Flint Elec. Membership Corp. v. Barrow

Annotate this Case

523 S.E.2d 10 (1999)

271 Ga. 636


No. S99A0634.

Supreme Court of Georgia.

October 20, 1999.

Reconsideration Denied November 15, 1999.

*11 Daniel, Lawson, Tuggle & Jerles, Tom W. Daniel, Perry, for appellant.

Groover & Childs, Denmark Groover, Jr., Duke R. Groover, Macon, Walker, Hulbert, Gray & Byrd, Charles W. Byrd, Perry, for appellees.

Autry, Holden & Horton, Charles T. Autry, Kenneth T. Horton, Tucker, Tisinger, Tisinger, Vance & Greer, Richard G. Tisinger, Jr., Carrollton, amici curiae.

THOMPSON, Justice.

The question for decision in this appeal is whether an electric membership corporation can sell propane gas to its customers.[1] Because the sale of propane gas is not authorized by the Georgia Electric Membership Corporation Act ("GEMCA"), OCGA § 46-3-170 et seq., we answer this question in the negative.

Flint Electric Membership Corporation ("Flint") was incorporated under the GEMCA. Its purpose, as set forth in its charter, was "to engage in rural electrification." In 1997, its charter was amended to allow Flint "to engage in any lawful act, business, or activity which in the discretion of the Board of Directors would be beneficial to the members of [Flint]." Thereafter, Flint formed FlintErgy, Inc., a subsidiary corporation, with an initial capitalization of $1,000. Flint owns all of FlintErgy's stock, and a majority of FlintErgy's directors are either directors or officers of Flint.

Flint announced its intention to sell propane gas to its members, either directly, or indirectly, through FlintErgy. It spent thousands of dollars on studies to achieve that goal.

*12 Plaintiffs brought this declaratory judgment action to keep Flint out of the propane gas business. They assert that the GEMCA does not authorize an electric membership corporation to sell or distribute propane gas. The trial court agreed and entered judgment for plaintiffs enjoining Flint from entering the propane gas business. Finding that FlintErgy was the alter ego of Flint, the trial court also enjoined Flint from selling propane gas indirectly through FlintErgy. This appeal followed.

1. OCGA § 46-3-200 provides:

An electric membership corporation may serve any one or more of the following purposes: (1) To furnish electrical energy and service; (2) To assist its members in the efficient and economical use of energy; (3) To engage in research and to promote and develop energy conservation and sources and methods of conserving, producing, converting, and delivering energy; and (4) To engage in any lawful act or activity necessary or convenient to effect the foregoing purposes.

Relying upon OCGA § 46-3-200, specifically subsections (2), (3) and (4), Flint asserts that the GEMCA permits an electric membership corporation to sell all kinds of energy, not just electrical energy. We disagree. As its name implies, the original GEMCA was enacted to encourage "rural electrification." Ga. L.1937, p. 644. It was not aimed at other forms of energy. The amended act, OCGA § 46-3-170 et seq. (Ga.L.1981, p. 1587), does not alter the original aim.

Even if it can be said that subsections (2), (3) and (4) of OCGA § 46-3-200 authorize an EMC to assist its members in the use of another energy source, promote its development, or engage in lawful activities to effect such a purpose, nothing in the GEMCA authorizes an EMC to furnish or sell another form of energy. In fact, OCGA § 46-3-201 makes it clear that, while an EMC is empowered to "assist its members ... in the efficient and economical use of energy," OCGA § 46-3-201(b)(8), it can only furnish or sell "electricity." OCGA § 46-3-201(b)(7). And while OCGA § 46-3-201(b)(26) gives an EMC "all powers necessary or convenient to effect any or all of the purposes for which the electric membership corporation is organized," it can hardly be said that it is "necessary or convenient" for Flint to sell propane gas to accomplish its purposes.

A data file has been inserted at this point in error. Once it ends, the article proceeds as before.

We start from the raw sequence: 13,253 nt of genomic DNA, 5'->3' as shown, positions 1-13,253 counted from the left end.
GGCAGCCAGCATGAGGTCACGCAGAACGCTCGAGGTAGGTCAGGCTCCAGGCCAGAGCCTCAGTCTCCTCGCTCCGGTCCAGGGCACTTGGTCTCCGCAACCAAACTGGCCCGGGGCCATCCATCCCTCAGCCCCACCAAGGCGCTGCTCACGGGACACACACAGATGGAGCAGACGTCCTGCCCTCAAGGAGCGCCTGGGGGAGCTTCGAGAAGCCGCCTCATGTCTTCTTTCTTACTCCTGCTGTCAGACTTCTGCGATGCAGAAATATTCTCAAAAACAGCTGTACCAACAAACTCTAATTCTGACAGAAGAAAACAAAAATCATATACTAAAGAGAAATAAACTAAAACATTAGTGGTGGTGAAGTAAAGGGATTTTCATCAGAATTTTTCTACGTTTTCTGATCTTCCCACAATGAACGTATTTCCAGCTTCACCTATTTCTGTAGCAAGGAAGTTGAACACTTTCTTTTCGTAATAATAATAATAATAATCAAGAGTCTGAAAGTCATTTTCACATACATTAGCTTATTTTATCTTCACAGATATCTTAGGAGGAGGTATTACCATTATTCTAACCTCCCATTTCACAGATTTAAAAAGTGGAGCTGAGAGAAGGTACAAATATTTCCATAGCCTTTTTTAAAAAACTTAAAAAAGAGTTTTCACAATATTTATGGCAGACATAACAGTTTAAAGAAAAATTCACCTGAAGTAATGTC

Of course, Flint cannot expand its powers beyond those enumerated in the GEMCA by amending its corporate charter. OCGA § 46-3-201(d). Thus, the fact that Flint's charter, as amended, authorizes it to engage in any lawful business is of no consequence.

Washington Electric Membership Corp. v. Avant, 256 Ga. 340, 348 S.E.2d 647 (1986), does not require a different result. In that case, we held that an EMC was empowered to sell satellite dishes to its members. However, it was undisputed that a satellite dish is an electrical appliance. Id. at 341(3), 348 S.E.2d 647. And while it is true that we also held that the GEMCA must be interpreted so as to broaden competition, id. at 340(1), 348 S.E.2d 647, we did not say that it can be interpreted so as to confer powers which do not exist.

2. "`Whether a subsidiary company is the alter ego of a parent company and whether the subsidiary company was formed to promote injustice or protect fraud are generally questions for the trier of fact....' Artrac Corp. v. Austin Kelley Advertising, 197 Ga.App. 772, 775(3), 399 S.E.2d 529 (1990)." Mark Six Realty Assoc. v. Drake, 219 Ga.App. 57, 62, 463 S.E.2d 917 (1995). The trial court's finding that FlintErgy is the alter ego of Flint is supported by the evidence. After all, FlintErgy is wholly owned by Flint; and a majority of FlintErgy's directors are officers or directors of Flint. More importantly, FlintErgy was incorporated by Flint just to enable Flint to do indirectly what it could not do directlyenter the propane gas market.

In sum, Flint created FlintErgy as a shell and solely for its own convenience and benefit. It follows that the trial court correctly ruled that Flint cannot engage in the sale of *13 propane gas indirectly through FlintErgy. See id. at 61, 463 S.E.2d 917.

Judgment affirmed.

All the Justices concur.


[1] Although this Court is without original appellate jurisdiction in this case, we take jurisdiction of it in the interest of judicial economy.